Endangered Species of Canada Stories by the Edmonton Journal, December 1999

A Dwindling Legacy: Cover Story

Banff Snail

Burrowing Owl


Whooping Crane

Kangaroo Rat

Peary Caribou

Peregrine Falcon

Polar Bear

Woodland Caribou

Trumpeter Swan

Copyright: Edmonton Journal

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Alberta Special Places 2000

Endangered Species Webpage

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The Committee on the Status of Endangered Species, a federal advisory group, has created a list of 340 animals and plants that are in some jeopardy. Here are the categories the committee uses:

Extinct — The species no longer exists in Canada

Extirpated — A species no longer exists in the wild in Canada, but can be found elsewhere.

Endangered — A species that faces imminent extirpation or extinction.

Threatened — A species likely to become endangered if limiting factors are not reversed.

Vulnerable — A species of special concern because of characteristics that make it particularly sensitive to human activities or natural events.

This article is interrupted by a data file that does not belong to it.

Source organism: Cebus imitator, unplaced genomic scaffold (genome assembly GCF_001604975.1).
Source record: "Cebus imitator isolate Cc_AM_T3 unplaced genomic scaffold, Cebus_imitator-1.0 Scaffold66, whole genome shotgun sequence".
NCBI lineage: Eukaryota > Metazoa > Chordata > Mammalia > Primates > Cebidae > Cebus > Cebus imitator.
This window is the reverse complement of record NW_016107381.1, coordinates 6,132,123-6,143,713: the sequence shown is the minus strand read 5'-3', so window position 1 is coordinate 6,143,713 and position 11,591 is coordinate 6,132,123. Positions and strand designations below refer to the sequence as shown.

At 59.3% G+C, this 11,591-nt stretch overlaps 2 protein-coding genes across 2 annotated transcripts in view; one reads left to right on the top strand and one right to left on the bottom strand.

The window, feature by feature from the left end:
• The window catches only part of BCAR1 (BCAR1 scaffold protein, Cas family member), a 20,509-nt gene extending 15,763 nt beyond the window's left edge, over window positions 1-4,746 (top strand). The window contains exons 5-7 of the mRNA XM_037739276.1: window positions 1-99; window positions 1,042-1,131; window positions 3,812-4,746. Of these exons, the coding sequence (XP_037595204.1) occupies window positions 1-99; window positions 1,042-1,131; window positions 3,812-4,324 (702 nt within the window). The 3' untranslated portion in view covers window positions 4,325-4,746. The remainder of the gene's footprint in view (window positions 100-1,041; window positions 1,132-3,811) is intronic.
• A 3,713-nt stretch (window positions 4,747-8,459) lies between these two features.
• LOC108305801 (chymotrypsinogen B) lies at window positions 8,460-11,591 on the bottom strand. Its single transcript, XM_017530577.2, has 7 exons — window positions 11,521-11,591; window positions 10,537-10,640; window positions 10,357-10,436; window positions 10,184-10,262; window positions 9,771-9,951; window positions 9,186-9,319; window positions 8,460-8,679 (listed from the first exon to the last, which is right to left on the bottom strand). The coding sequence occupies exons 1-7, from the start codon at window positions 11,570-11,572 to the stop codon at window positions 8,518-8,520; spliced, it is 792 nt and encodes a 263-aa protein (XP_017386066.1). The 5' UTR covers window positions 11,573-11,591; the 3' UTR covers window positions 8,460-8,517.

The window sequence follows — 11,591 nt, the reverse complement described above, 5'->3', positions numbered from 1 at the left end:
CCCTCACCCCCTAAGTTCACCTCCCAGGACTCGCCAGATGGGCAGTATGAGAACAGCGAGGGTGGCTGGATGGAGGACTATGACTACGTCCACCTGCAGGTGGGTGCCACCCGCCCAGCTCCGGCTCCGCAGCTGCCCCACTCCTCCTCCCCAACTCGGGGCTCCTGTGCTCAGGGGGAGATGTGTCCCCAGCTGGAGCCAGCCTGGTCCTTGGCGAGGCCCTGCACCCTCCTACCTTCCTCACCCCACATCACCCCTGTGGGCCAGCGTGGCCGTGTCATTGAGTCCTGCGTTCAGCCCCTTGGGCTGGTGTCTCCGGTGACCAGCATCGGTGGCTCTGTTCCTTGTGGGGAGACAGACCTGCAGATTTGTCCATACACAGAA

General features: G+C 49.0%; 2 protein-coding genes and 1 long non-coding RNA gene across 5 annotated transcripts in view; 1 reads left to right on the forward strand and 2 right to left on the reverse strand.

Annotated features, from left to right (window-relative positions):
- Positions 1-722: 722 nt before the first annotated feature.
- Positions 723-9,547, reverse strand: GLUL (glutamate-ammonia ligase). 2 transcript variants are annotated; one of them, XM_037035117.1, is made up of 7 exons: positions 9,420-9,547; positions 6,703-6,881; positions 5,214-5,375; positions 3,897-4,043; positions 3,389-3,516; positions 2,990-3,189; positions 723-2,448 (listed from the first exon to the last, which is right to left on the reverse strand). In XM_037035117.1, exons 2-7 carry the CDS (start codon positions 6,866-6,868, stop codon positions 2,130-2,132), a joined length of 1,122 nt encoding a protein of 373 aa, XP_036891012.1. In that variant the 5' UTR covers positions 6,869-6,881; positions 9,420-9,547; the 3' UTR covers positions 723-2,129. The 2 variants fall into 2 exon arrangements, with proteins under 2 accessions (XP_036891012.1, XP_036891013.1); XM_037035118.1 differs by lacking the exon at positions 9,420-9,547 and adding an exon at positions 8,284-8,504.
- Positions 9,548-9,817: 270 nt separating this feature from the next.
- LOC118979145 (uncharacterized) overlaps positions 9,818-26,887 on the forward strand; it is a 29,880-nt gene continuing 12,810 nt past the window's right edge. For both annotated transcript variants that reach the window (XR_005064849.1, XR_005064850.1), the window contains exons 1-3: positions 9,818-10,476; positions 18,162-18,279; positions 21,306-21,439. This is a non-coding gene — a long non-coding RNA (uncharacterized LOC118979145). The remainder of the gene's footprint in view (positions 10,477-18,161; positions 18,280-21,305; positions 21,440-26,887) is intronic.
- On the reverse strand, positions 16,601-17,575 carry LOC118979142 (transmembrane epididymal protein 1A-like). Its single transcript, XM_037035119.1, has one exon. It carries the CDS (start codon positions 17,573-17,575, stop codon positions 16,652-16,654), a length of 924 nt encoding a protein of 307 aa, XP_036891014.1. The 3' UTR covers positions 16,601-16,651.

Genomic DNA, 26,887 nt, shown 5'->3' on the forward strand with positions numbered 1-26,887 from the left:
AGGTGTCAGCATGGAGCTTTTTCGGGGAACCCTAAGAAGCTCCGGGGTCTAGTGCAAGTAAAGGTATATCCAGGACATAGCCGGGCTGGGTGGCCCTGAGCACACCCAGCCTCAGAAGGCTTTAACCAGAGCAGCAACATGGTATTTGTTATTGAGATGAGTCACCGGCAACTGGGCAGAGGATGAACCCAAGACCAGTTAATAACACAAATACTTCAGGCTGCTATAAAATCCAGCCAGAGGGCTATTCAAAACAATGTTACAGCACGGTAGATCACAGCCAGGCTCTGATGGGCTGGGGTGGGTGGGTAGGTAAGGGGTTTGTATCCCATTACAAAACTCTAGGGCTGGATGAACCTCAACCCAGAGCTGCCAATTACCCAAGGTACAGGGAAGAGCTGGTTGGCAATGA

Endangered Species in Alberta - A Different Webpage:

Burrowing Owl

Blue Flag [a flower]

Bull Trout

Ferruginous Hawk

Northern Leopard Frog

Peregrine Falcon

Piping Plover

Swift Fox

Trumpeter Swan

White Pelican

Whooping Crane

Woodland Caribou


The Edmonton Journal

November 30, 1999.

Habitat loss clouds future for ‘grey ghosts’

Industry and government policy key to their survival

 ED STRUZIK Journal Staff Writer EDMONTON


Rangifer tarandus

  • Status: Wildlife Act of Alberta lists them as endangered in the province. Considered vulnerable in western Canada by the committee on the Status of Endangered Species in Canada.
  • Numbers: Unknown, but estimates range from 3,600 to 6,700.